French and such tender words, that I turned blood-red." January 31,
1840, Schumann had taken up his plan to gain himself a doctor's degree
to match Clara's titles. He had asked a friend to appeal to the
University of Jena to give him an honorary degree, or set him an
examination to pass; for his qualifications he mentioned modestly:
"My sphere of action as editor on a high-class paper, which has now
existed for seven years; my position as composer and the fact of my
having really worked hard, both as editor and musician."
He began an essay on Shakespeare's relation to music, but without
waiting for this the University of Jena granted him his doctorate on
February 24, 1840, a bit of speed which must have been marvellously
refreshing to this poor victim of so much delay.
The very day the degree was granted, he had decided to take legal steps
for libel against the attack of Wieck's, which had been printed in
pamphlet form and distributed. Toward Wieck he is still pitiful, "The
wretched man is torturing himself; let it be his punishment." The libel
suit was not prosecuted and his anger vanished in the rapture of being
made a doctor of philosophy in flattering terms. As he confesses:
"Of course the first I did was to send a copy to the north for my
betrothed; who is exactly like a child and will dance at being engaged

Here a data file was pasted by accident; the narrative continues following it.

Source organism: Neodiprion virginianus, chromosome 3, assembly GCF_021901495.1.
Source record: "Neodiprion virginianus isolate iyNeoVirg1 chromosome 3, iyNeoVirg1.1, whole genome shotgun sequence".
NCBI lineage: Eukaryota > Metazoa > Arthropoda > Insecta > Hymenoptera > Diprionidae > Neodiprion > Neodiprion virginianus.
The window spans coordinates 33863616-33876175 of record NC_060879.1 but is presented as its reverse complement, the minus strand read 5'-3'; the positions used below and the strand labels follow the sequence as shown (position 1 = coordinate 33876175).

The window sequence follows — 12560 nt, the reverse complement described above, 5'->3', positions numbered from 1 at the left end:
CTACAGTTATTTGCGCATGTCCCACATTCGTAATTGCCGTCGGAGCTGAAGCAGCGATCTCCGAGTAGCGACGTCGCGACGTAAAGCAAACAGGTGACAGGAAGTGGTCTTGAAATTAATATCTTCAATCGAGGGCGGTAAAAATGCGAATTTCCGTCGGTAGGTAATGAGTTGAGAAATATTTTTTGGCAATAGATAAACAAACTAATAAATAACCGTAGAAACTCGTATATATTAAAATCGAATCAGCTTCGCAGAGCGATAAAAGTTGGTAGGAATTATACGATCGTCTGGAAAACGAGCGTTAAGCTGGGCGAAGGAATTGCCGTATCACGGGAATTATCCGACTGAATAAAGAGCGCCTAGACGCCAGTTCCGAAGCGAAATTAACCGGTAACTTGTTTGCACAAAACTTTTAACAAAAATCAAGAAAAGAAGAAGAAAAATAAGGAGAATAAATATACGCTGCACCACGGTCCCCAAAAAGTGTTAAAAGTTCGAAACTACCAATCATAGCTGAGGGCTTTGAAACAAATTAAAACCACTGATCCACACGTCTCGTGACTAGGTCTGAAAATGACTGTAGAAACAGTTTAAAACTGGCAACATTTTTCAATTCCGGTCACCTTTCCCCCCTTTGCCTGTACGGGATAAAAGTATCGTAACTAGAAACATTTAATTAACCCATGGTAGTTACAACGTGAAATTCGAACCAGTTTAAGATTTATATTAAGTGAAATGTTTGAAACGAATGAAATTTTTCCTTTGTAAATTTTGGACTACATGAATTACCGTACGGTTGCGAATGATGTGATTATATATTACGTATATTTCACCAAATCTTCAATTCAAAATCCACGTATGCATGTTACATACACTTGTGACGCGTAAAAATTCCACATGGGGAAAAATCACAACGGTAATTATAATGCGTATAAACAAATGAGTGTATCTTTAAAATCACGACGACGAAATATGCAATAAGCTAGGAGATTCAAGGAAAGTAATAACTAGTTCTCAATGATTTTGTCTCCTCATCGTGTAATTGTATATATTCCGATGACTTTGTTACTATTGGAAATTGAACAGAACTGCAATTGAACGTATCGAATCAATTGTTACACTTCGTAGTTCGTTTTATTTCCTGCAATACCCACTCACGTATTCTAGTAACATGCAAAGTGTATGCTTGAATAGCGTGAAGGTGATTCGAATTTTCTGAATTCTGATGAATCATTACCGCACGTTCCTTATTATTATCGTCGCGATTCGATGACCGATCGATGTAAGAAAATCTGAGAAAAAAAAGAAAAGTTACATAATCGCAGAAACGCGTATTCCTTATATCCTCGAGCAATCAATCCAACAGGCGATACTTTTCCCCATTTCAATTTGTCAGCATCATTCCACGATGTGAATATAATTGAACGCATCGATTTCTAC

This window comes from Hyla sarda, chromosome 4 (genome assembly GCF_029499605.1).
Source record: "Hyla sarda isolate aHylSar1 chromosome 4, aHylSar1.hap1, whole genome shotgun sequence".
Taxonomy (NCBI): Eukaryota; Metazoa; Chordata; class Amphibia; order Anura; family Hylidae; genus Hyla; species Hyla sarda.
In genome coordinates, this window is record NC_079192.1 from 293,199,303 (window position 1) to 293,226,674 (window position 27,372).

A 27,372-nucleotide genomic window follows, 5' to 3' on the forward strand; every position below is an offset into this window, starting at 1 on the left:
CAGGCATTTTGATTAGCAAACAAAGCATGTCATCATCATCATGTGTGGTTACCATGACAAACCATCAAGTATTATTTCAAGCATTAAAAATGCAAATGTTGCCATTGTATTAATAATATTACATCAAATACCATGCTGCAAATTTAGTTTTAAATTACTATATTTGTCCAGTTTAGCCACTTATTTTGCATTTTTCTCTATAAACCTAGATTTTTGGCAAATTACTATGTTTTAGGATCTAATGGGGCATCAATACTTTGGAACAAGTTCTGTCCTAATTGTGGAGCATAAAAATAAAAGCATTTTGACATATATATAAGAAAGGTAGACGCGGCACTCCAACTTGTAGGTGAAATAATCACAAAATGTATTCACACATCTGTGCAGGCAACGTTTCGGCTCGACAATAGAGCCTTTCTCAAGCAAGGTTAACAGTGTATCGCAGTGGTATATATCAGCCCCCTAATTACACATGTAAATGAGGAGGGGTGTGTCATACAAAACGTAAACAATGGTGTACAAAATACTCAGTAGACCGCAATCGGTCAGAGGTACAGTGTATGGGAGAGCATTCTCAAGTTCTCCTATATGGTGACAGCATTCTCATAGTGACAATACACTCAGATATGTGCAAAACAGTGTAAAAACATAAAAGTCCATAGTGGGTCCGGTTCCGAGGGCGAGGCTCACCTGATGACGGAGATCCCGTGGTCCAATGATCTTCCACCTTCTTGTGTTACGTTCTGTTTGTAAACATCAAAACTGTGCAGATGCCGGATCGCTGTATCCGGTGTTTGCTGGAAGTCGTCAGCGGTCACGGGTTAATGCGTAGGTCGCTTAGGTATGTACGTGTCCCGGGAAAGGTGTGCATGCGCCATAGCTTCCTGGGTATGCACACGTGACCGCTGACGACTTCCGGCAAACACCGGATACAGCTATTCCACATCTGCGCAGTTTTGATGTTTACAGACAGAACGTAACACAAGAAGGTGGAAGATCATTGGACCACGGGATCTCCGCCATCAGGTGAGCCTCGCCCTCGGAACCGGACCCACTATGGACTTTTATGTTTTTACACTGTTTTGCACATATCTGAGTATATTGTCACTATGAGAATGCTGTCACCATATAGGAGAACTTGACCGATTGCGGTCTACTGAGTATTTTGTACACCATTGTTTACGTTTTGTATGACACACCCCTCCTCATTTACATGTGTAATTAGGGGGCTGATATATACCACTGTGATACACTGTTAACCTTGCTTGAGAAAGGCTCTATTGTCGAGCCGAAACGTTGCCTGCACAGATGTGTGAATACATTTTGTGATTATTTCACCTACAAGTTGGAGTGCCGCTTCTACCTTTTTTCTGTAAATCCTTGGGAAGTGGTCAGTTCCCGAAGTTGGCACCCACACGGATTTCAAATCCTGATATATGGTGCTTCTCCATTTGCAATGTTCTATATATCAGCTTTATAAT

to a doctor."
In May he went to Berlin and visited Clara's mother for a fortnight;
here he had two weeks' bliss listening to Mendelssohn's singing to
Clara's accompaniment some of the manifold songs that were suddenly
beginning to bubble up from Schumann's heart. It was to his happiness
that he credited this lyric outburst, for he had hitherto written only
"While I was composing them I was quite lost in thoughts of you. If I
were not engaged to such a girl, I could not write such music."
Songs came with a rush from his soul, and he exclaims:
"I have been composing so much that it really seems quite uncanny at
times. I cannot help it, and should like to sing myself to death like a
He begged Clara to come to him and drag him away from his music. Yet
all he wished was to be "where I can have a piano and be near you."
On July 4, 1840, he made her a present of a grand piano as a surprise,
taking her out for a long walk until the piano could be placed in her
rooms and hers taken to his.
It will not be possible to tell here in detail the story of the process
of law, or its many postponements or disappointments. Long ago they had
set their hearts upon marrying on Easter Day, 1840; they had determined
not to permit their father to drive them past this date. But they went
meekly enough under the yoke of the law and passed many a month until
it seemed to the litigants that the condition of waiting for a decision
was to be their permanent manner of life. But suddenly, as Litzmann
says, "there stood Happiness, long besought, on the stoop, and knocked
with tender fingers on the door."
On the 7th of July, 1840, Clara was told the good news that the father